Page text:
Transparency International Australia:Opportunities to improve the Plan
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It is important for all stakeholders to understand that the first Australian Open Government Partnership (OGP) National Action Plan (NAP) is not an end in itself. It is the very first step in an ongoing process towards open government in Australia. Open Government will take time and have many iterations along its lengthy journey.
In the period since the 2016 Federal Election, Government, as represented by the Department of Prime Minister and Cabinet, has demonstrated a strong sense of collaboration and co-creation and have worked with members of civil society in very good faith to develop the first draft NAP. Of course it is not a perfect process, such processes rarely are. However, there is a strong element of partnership and maturity in the process as it stands now.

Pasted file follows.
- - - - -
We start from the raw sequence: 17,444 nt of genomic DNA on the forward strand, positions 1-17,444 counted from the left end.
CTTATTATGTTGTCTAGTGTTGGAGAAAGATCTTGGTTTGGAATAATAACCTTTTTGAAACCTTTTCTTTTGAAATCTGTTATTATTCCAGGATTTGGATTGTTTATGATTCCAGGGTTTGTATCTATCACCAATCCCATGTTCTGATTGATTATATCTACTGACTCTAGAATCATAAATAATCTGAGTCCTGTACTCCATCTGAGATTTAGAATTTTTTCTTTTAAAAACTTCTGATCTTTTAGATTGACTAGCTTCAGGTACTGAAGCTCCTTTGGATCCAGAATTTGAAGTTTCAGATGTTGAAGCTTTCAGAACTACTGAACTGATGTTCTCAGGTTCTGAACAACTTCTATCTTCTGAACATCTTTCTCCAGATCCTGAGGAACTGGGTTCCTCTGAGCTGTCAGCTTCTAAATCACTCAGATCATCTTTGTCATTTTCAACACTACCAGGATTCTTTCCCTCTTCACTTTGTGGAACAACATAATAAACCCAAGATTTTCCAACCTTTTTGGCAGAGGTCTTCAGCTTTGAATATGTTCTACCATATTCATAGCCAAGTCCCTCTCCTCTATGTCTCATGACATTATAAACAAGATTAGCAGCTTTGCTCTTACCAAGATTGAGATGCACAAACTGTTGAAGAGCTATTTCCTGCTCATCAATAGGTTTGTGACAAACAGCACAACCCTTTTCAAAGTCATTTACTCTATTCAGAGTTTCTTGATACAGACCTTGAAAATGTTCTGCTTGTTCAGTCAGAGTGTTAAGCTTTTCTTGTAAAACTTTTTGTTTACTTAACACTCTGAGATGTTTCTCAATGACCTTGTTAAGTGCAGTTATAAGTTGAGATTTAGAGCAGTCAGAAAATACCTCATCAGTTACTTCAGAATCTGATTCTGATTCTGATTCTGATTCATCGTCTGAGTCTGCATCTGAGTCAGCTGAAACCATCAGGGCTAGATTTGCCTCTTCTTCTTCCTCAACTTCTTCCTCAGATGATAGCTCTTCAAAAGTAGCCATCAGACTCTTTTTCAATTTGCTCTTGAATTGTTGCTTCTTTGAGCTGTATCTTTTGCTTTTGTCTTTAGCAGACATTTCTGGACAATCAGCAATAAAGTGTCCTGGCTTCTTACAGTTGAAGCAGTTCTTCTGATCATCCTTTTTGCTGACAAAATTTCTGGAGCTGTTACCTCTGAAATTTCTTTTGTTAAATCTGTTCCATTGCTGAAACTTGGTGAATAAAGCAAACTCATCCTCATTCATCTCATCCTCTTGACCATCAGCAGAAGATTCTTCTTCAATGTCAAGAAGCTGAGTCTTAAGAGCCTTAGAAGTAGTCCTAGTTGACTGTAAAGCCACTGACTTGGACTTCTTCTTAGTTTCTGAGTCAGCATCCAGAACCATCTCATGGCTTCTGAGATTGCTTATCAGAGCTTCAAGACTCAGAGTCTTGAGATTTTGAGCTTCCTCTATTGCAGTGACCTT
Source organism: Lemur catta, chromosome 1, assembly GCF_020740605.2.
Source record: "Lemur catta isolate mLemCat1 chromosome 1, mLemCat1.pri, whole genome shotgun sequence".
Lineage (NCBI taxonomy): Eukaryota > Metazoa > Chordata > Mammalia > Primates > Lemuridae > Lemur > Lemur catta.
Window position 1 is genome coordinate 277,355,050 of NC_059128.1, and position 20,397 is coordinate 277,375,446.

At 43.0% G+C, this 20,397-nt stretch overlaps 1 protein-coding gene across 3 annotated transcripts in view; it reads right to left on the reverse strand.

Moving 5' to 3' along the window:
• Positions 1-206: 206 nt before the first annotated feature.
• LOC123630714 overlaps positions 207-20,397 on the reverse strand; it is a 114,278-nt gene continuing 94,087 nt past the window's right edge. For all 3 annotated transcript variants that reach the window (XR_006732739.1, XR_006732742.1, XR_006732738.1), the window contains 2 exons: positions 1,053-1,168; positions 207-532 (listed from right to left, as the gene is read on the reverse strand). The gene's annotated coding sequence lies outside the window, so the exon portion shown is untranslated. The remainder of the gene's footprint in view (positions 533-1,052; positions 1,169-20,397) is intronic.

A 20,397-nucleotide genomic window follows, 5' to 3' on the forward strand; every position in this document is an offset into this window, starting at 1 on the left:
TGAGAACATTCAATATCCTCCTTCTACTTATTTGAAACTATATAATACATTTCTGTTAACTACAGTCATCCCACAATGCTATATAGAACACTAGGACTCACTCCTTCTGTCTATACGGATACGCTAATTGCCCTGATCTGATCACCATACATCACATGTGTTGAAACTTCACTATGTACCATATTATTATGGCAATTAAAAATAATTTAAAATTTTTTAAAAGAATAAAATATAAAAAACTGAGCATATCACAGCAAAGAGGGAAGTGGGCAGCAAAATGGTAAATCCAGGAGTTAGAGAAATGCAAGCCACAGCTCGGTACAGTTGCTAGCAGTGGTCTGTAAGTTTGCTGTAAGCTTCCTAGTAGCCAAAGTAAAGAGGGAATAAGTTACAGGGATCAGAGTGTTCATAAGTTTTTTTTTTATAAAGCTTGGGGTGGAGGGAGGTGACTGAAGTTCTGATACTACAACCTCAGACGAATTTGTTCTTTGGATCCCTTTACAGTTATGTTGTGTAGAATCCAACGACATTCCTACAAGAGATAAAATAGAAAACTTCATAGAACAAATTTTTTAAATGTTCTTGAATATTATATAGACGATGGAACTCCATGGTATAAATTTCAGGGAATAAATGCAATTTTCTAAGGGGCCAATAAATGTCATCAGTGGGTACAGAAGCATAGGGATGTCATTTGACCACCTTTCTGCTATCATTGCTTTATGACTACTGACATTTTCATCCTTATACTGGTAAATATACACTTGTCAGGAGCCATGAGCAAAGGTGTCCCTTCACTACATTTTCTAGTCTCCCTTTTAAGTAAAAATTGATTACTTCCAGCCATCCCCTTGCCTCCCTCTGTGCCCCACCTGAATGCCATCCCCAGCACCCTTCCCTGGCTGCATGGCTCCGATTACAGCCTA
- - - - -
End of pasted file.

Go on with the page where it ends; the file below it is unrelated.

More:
After a period of public consultation, the revised draft NAP will shortly return to Cabinet for sign-off. Contributions from civil society and the public offer a number of refinements and some suggestions for deepening commitments and adding new commitments directly in line with national and international priorities. TI Australia continues to support the process and the vast bulk of the draft NAP and we endorse many of the suggestions raised by our civil society partners. We strongly urge Cabinet to acknowledge and include many of the proposals from the consultation process and ensure a strong NAP is delivered to OGP in time for the OGP Summit in Paris in early December 2016.
It’s important to highlight the key areas where TI Australia sees opportunities to improve the draft NAP so that it delivers an even stronger foundation upon which we can all build in the years to come. International experience suggests that the first NAP is always the hardest. Australia is in a strong position so early in its OGP journey to develop ever stronger NAPs with SMART milestones (as suggested by the OGP Support Unit) to deliver reforms that citizens notice and acknowledge. Suggestions for improvements include: